Ancient Greek Philosophy. The Apology of Socrates by Plato (first part)

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Section Two, Week 1. Ancient Greek Philosophy. The Apology of Socrates by Plato (first part) Hello class: Thank you for your interesting comments. This week we will visit ancient Greece again and will read about Socrates and his anthropological enquiry about human life. First at all, Socrates didn't write anything; what you are going to read about him and his life in "The Apology of Socrates" was written by Plato, his student and another famous philosopher. In this section we will move from the cosmological exploration of the universe (done by the Pre-Socratics) and focus on the anthropological and ethical exploration of humankind, that has very strong roots with Socrates. We will also study his way of teaching, his personality and next week we will continue with his trial by the Athenian Court of Law and execution as well as his ethical and moral convictions and his profound influence on Plato's philosophical thinking. Plato was a great writer of imagination and he knew how important "written testimony" is, and thanks to him we have a portrait of Socrates' teachings and way of life. Socrates called himself "a midwife of souls" because the Oracle (the most sacred authority in Greece) told him that he was the "wisest of all men." Therefore he obeyed the oracle and he started enquiring about people who believed he knew a lot, but Socrates showed them that indeed they were not as wise as they pretended to be. By the end of section two week one you should have read: Read: Socrates: A Model for Humanity pages 43-54 & The Socratic Method p. 54-63 (fifth edition) The Philosopher's Way by John Chaffee (TPW) Read: This page (below) completely which includes , 1. My lecture about Socrates 2. The Sophists (The Internet Encyclopedia of Philosophy) 3. Protagoras of Abdera (The Internet Encyclopedia of Philosophy) 4. Gorgias (The Internet Encyclopedia of Philosophy) Read : Do some general searching and reading about ancient Greece My lecture about Socrates: Socrates (469-399 BC). There is not much historical information about Socrates’ childhood and youth, except that he was a soldier during the Peloponnesian war against the Persians. However, we know through historians he was an Athenian citizen and that he was also a very well-known figure in this city. Aristophanes caricatured him in The Clouds (a famous play), where he ridiculed Socrates’ nose and his way of questioning his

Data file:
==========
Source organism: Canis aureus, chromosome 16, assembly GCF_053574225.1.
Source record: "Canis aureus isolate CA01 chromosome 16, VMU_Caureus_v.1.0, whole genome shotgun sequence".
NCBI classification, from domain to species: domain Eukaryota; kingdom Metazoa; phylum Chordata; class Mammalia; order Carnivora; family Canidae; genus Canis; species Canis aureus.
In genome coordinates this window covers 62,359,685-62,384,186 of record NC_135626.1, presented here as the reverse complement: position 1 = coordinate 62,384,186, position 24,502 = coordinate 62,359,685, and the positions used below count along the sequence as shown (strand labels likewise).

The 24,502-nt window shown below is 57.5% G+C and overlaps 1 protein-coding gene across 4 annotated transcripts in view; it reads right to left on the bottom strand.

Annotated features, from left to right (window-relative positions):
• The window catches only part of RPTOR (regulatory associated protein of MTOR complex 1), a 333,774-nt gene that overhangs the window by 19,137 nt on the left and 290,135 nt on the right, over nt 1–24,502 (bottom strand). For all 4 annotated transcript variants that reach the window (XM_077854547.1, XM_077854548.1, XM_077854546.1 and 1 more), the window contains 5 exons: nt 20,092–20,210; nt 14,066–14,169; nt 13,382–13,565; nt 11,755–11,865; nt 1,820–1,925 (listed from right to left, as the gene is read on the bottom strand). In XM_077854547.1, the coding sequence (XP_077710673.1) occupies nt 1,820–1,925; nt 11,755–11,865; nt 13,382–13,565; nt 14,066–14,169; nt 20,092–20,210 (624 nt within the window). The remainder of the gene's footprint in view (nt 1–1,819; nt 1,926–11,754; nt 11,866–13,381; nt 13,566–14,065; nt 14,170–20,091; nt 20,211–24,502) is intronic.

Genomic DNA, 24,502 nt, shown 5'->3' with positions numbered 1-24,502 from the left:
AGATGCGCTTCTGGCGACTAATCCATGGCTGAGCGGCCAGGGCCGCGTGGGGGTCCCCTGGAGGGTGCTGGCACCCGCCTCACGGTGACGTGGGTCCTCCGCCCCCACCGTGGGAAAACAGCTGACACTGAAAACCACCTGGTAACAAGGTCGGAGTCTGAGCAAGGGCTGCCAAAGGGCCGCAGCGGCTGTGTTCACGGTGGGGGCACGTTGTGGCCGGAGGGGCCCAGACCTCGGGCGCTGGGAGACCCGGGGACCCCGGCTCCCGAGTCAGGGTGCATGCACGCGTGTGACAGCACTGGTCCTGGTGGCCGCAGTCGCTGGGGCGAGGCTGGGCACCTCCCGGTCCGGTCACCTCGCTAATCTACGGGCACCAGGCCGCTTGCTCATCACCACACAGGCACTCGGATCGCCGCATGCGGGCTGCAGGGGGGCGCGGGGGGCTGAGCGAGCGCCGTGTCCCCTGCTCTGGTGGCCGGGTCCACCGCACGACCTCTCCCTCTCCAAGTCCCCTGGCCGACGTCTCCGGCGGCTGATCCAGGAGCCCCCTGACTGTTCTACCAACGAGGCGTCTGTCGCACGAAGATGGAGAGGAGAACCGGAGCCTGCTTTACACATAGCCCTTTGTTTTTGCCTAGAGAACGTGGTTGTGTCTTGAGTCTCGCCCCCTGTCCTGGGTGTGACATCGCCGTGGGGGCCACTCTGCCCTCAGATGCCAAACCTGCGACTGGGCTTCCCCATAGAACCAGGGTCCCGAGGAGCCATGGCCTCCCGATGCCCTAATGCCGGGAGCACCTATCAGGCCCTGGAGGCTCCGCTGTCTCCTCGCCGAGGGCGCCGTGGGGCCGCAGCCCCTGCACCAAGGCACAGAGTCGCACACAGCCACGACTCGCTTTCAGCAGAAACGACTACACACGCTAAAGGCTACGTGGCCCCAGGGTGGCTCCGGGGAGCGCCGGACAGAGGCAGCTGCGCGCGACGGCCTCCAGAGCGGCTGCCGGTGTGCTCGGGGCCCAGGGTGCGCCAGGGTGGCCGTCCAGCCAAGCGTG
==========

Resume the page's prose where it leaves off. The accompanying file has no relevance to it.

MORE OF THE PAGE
adversaries. There are just two historical portraits about Socrates, one is from Xenophon and the other is from Plato, both of whom were his students. Xenophon was a military man and there is a historical tendency to believe that everything he said about Socrates was true. In his Memorabilia , Xenophon described Socrates as a busy man trying to engage people in complicated conversations that allowed them to discover their own limitations about knowledge.

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